This series of posts is titled HTML and CSS Basics. If you’re just starting out with web development, it is crucial to read and understand this series of posts.

This is the first post in this series.

Before we even begin, let’s address the fact that the main image for this post is a wall of bricks. Why is that? Because a wall of bricks is a suitable metaphor about how HTML is laid out in web browsers. With that out of the way, let’s start our article!

A wall of bricks Photo by Ilario Piatti, @ilariopiatti on Unsplash

Table of Contents

Here’s the full list of all blog posts in this series:

  1. Part 1: Browser whitespace, HTML elements, CSS element selectors
  2. Part 2: Normal document flow, block elements, and inline elements
  3. Part 3: Examples of styling block-level elements; CSS element selectors versus CSS class selectors
  4. Part 4: Controlling document flow via CSS display property
  5. Part 5: Further exploration of the CSS display property, block-level, and inline elements
  6. Part 6: The box model in CSS
  7. Part 7: CSS Positioning
  8. Part 8: Relative, absolute, and fixed positioning
  9. Part 9: Images and floats in CSS
  10. Part 10: CSS selectors and CSS targeting revisited
  11. Part 11: Building the first layout
  12. Part 12: Responsive web layouts with media queries
  13. Part 13: Converting our first layout into a responsive one
  14. Part 14: CSS resets and Emmet
  15. Part 15: Column-based CSS layouts
  16. Part 16: Frontend CSS frameworks
  17. Part 17: Introduction to SCSS
  18. Part 18: Build your own micro CSS framework
  19. Part 19: Building a layout with our micro CSS framework
  20. Part 20: Building a layout with Bootstrap
  21. Part 21: CSS animations and transitions
  22. Part 22: CSS variables
  23. Part 23: CSS grid
  24. Part 24: CSS tips and tricks for beginners

To make our code examples easier to follow and play with, we’ll be using Codepen.

Let’s start learning the basics of HTML and CSS!

Browser whitespace

Let’s say that we have an HTML file, with the following contents inside:

1
2
3
4
5
6
7
8
9
10
This is just some random text. 

We can tag it, but we don't have to.

Notice that the browser does not honor any whitespace, except 
single
    whitespace
      characters.

It doesn't honor ENTERs and TABs.

Here’s a quick question: How will the above text display in the browser?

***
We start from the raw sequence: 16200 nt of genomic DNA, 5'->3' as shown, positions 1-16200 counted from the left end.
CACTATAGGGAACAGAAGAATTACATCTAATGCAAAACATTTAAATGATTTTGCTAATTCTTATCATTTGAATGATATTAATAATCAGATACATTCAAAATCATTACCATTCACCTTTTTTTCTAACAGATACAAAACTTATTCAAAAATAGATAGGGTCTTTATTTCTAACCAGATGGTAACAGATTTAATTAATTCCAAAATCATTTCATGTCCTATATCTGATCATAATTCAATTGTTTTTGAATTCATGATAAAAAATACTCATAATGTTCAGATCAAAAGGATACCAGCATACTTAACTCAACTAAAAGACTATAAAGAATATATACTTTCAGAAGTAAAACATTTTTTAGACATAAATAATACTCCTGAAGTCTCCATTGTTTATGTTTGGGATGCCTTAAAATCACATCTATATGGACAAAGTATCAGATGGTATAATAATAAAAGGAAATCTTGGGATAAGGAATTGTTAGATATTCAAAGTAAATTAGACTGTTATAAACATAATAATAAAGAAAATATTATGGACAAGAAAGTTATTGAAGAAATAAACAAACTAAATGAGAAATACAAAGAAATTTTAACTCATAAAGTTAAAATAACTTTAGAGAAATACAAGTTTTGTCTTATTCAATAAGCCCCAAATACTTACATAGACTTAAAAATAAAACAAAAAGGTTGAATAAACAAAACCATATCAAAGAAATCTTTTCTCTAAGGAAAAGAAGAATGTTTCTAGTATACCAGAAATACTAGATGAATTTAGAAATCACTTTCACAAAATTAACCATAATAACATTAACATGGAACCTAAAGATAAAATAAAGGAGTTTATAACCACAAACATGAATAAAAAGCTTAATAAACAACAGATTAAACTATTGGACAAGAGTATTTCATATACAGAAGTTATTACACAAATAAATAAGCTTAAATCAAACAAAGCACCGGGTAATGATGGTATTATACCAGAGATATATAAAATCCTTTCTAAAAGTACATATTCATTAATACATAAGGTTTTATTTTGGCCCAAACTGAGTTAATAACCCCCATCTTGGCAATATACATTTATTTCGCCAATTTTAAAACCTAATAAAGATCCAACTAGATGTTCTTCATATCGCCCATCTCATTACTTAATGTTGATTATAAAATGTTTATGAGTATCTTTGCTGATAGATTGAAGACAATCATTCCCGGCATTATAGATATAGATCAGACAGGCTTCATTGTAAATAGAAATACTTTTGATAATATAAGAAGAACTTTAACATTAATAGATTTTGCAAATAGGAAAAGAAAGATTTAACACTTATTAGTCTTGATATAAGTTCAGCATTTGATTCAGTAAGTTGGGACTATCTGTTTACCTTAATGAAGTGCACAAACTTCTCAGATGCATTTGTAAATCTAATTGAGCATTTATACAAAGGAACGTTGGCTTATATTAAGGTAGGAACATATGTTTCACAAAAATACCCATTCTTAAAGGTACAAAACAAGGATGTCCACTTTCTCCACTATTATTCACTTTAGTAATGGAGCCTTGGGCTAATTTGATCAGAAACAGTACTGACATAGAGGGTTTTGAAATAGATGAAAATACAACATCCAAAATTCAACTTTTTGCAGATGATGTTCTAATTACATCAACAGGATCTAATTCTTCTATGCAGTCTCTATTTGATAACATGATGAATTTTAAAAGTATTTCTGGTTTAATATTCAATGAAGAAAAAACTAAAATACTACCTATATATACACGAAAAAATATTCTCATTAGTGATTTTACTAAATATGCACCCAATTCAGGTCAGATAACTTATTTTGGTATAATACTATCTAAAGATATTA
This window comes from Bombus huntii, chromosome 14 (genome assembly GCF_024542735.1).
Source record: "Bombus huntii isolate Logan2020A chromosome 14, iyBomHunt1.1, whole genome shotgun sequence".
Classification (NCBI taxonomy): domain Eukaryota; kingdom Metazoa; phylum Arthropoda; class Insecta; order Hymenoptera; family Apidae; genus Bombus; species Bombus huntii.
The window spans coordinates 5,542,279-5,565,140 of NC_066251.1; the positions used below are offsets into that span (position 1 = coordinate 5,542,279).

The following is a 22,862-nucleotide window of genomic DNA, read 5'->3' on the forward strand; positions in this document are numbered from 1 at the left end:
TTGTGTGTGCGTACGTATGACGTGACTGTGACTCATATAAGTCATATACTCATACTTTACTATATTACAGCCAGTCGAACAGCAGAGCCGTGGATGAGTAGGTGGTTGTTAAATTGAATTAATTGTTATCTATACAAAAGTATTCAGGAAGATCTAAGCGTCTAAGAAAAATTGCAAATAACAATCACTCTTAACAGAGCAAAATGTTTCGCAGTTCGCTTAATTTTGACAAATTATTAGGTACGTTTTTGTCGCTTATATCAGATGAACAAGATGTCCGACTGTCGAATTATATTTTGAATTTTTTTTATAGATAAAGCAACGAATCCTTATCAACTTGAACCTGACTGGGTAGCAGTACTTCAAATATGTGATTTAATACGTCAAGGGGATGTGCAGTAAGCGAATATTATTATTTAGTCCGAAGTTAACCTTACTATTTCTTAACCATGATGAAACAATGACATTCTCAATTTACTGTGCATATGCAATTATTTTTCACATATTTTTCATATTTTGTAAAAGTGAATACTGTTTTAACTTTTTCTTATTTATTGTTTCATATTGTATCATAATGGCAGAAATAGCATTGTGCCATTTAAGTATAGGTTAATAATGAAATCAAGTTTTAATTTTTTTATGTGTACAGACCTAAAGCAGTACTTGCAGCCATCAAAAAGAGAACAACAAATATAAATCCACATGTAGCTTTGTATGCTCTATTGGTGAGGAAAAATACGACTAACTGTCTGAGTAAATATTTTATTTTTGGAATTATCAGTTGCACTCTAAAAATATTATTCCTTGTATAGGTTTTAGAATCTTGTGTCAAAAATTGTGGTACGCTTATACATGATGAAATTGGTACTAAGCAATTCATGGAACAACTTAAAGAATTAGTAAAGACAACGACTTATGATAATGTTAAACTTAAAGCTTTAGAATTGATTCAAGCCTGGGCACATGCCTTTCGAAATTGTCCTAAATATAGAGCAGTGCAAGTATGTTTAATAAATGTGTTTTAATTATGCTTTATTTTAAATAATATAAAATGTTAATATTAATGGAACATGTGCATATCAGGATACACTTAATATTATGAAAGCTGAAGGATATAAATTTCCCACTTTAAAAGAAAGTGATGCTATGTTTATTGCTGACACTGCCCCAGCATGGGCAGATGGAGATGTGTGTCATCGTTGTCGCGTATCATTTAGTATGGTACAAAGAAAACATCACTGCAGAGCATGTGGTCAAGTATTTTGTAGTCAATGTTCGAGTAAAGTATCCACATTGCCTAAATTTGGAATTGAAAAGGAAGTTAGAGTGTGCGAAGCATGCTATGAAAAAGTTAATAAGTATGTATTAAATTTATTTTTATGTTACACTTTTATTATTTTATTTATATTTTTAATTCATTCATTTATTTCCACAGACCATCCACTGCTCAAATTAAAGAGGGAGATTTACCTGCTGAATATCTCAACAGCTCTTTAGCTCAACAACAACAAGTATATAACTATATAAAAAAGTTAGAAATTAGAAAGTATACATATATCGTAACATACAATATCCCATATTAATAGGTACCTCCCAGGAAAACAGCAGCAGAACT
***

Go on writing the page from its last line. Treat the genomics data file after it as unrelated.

In other words, will the browser display the above text with the exact same formatting, or will it be displayed differently?

Ultimately, this question can be rephrased to this: How does the browser deal with whitespace?

To find out, let’s check out our first Codepen example, 001 Browser whitespace pt1a.

Looking at the above referenced code, we can draw two conclusions:

  1. The browser doesn’t honor whitespace, except single whitespace characters.
  2. All the ENTERs, TABs, and whitespace characters, are all collapsed into a single whitespace character

HTML elements alter this default behavior

To alter this default behavior, we can simply add some HTML opening and closing tags around any number of words in our text example.

Thus, we can add the opening <h6> tag, and the closing </h6> tag, around the sentence that reads: It doesn’t honor ENTERs and TABs.

In our second example, titled 001 Browser whitespace and normal document flow pt1b, we’re adding four different HTML elements (aka HTML tags), as follows:

<h6>It doesn't honor ENTERs and TABs.</h6>
<h3>It doesn't honor ENTERs and TABs.</h3>
<h1>It doesn't honor ENTERs and TABs.</h1>
<div>It doesn't honor ENTERs and TABs.</div>

In the Codepen preview window, we can see that adding these tags around the exact same piece of text, makes the browser display that text differently.

The <h6> is the smallest heading element. The largest one is the <h1> tag.

The <div> element is used to group elements on the page when there’s no better tag available to group them.

Based on the above, we can add two additional conclusions for HTML:

  1. HTML elements have an opening tag: <>, and a closing tag: </>
  2. Some HTML elements only have an opening tag. No need to close a <br> or an <hr>!

Note: a <br> tag is a breaking space - similar to pressing the ENTER in a text processing software, such as MS Word. An <hr> tag is the horizontal rule tag; it gives us a horizontal line to visually separate the contents of the page.

Next, we’ll discuss some basic CSS from our example.

Getting started using CSS

Notice that on this Codepen example, we’ve also got the CSS section with some actual CSS code:

div { background: orange; border: 1px solid tomato }

What does this code do?

Targeting HTML elements on the page using CSS declarations

CSS is used to make a web page better-looking.

This is achieved using CSS declarations. Here is a “formula” for a CSS declaration:

target {
  property: value;
  property: value;
}

In our example:

  • the target is the <div> element.
  • the first property is the background property.
  • the value on the first property is orange. It is a named HTML color.
  • there are many named HTML colors, so to keep things interesting and easier to remember, we’ll be using food-named colors here. There are about 10 of those.
  • the second property is the border property.
  • the value on the border property is 1px solid tomato. As we can see here, this property has 3 values. This is sometimes possible in CSS.
  • To remove all the borders simply use: border: none property-value pair.

We’ve just learned how easy it is to get started with HTML and CSS. In the next post in this series, we’ll further expand our knowledge, by discussing just what that wall of bricks metaphor is all about.